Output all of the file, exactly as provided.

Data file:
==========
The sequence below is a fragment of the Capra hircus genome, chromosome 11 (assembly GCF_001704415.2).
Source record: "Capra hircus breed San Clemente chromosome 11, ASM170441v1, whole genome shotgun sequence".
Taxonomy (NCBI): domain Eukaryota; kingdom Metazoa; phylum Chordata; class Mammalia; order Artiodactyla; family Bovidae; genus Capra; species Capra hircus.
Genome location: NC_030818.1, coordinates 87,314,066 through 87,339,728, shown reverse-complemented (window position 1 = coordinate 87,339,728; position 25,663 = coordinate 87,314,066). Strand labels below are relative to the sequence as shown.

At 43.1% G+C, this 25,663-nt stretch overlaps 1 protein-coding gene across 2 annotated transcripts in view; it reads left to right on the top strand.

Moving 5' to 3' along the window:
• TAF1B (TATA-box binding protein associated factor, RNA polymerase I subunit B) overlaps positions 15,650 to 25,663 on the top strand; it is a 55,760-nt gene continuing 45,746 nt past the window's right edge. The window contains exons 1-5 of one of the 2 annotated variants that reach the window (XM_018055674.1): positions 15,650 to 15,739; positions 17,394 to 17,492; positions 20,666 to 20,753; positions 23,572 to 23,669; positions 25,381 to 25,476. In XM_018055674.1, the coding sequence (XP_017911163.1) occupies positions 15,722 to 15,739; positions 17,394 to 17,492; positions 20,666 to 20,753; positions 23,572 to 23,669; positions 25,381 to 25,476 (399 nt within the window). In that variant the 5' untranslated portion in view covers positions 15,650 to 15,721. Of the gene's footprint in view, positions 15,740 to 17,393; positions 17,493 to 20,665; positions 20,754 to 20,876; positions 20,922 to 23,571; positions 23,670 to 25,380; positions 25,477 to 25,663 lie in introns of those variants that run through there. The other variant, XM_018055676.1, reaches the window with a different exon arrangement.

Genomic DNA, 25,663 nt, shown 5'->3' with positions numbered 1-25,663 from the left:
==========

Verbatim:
The sequence below is a fragment of the Capra hircus genome, chromosome 11 (assembly GCF_001704415.2).
Source record: "Capra hircus breed San Clemente chromosome 11, ASM170441v1, whole genome shotgun sequence".
Taxonomy (NCBI): domain Eukaryota; kingdom Metazoa; phylum Chordata; class Mammalia; order Artiodactyla; family Bovidae; genus Capra; species Capra hircus.
Genome location: NC_030818.1, coordinates 87,314,066 through 87,339,728, shown reverse-complemented (window position 1 = coordinate 87,339,728; position 25,663 = coordinate 87,314,066). Strand labels below are relative to the sequence as shown.

At 43.1% G+C, this 25,663-nt stretch overlaps 1 protein-coding gene across 2 annotated transcripts in view; it reads left to right on the top strand.

Moving 5' to 3' along the window:
• TAF1B (TATA-box binding protein associated factor, RNA polymerase I subunit B) overlaps positions 15,650 to 25,663 on the top strand; it is a 55,760-nt gene continuing 45,746 nt past the window's right edge. The window contains exons 1-5 of one of the 2 annotated variants that reach the window (XM_018055674.1): positions 15,650 to 15,739; positions 17,394 to 17,492; positions 20,666 to 20,753; positions 23,572 to 23,669; positions 25,381 to 25,476. In XM_018055674.1, the coding sequence (XP_017911163.1) occupies positions 15,722 to 15,739; positions 17,394 to 17,492; positions 20,666 to 20,753; positions 23,572 to 23,669; positions 25,381 to 25,476 (399 nt within the window). In that variant the 5' untranslated portion in view covers positions 15,650 to 15,721. Of the gene's footprint in view, positions 15,740 to 17,393; positions 17,493 to 20,665; positions 20,754 to 20,876; positions 20,922 to 23,571; positions 23,670 to 25,380; positions 25,477 to 25,663 lie in introns of those variants that run through there. The other variant, XM_018055676.1, reaches the window with a different exon arrangement.

Genomic DNA, 25,663 nt, shown 5'->3' with positions numbered 1-25,663 from the left: